The information in this section is divided into the following subsections, each containing tables for more details:
- Demographics (age, race, gender, nationality, etc.)
- Occupation / Education (job title, how long, income level, degree(s), etc.)
- Physical Description (physical build, height, weight, posture, eyes, hairstyle, clothing style, etc.)
- Personality (MBTI, love language, strongest/weakest traits, vulnerabilities, anger triggers, etc.)
- Outlook on Life (personal demons, optimist/pessimist, confidence level, values, regrets, etc.)
- Skills (skills, hobbies, talents/gifts, languages, things they are particularly unskilled at, etc.)
- Habits / Mannerisms (expressions when happy/sad/angry/etc., idiosyncrasies, accent/dialect, favorite phrases, gestures, etc.)
- Family (marital status, partner, children, mother, father, siblings, etc.)
- Background / History (current location, hometown, happy childhood?, earliest memory, significant childhood event, ever arrested?, etc.)
- Social (friends, enemies, favorite past times, people they hang out with, etc.)
- Interests and Favorites (political leaning, collections, food, drink, music, sports teams, etc.)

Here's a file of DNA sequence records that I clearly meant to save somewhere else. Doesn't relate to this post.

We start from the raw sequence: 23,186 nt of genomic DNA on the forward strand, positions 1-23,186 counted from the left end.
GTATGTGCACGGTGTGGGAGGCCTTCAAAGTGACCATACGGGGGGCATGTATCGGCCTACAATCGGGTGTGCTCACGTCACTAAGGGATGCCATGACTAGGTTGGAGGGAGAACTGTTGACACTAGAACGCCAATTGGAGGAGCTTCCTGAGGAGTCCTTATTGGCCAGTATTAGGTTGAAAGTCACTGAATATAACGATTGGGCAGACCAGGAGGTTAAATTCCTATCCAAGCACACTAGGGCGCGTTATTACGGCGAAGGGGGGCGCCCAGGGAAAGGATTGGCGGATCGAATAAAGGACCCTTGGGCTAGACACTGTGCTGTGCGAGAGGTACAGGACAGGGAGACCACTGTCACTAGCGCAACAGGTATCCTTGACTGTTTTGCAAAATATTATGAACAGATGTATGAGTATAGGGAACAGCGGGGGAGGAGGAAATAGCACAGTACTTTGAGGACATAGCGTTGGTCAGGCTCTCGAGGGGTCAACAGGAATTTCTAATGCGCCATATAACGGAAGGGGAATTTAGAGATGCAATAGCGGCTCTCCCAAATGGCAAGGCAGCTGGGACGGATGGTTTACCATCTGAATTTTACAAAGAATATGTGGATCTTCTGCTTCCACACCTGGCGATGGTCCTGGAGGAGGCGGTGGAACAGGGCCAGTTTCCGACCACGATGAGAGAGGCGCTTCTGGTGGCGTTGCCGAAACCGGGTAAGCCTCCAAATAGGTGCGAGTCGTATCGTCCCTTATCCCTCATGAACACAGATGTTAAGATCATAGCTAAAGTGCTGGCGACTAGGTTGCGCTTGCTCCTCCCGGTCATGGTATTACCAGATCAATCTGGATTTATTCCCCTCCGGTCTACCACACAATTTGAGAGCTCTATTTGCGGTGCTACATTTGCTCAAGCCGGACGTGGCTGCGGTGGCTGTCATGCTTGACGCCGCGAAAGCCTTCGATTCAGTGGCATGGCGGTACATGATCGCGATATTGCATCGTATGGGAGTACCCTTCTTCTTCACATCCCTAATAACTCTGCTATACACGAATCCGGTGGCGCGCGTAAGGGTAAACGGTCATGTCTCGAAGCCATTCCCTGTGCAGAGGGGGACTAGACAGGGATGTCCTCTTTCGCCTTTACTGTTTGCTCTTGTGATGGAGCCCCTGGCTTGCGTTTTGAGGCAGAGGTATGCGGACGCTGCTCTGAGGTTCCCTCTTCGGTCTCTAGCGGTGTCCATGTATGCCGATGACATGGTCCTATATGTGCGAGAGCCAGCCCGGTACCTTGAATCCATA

- Other Relationships (how others perceive them, how they react to other relationships, etc.)
Remember, you don’t have to fill in every single field in these subsections to fully develop your character. You only need what applies to the story.
But keep in mind, even if you don’t expressly use something you know about this character, it might shape how he responds to events within the story. So think about how relevant the information is and how it helps (or hurts) your character during their transformation from their “before” state to their “after” state.
If you’d like a copy of my Major Character Sketch, you can download the Word document here: Major Character Sketch
If you use Scrivener, you should be able to copy and paste it into a Scrivener document, then drag it into the Templates folder in your Binder.
Pro Scrivener Tip: Add Comments to the Headings/Subheadings to make it easy to jump to that section in the document.
Do you do character sketches? What other prewriting exercises have you done to help develop your characters?
I’d love to know. Drop a comment below and let’s discuss.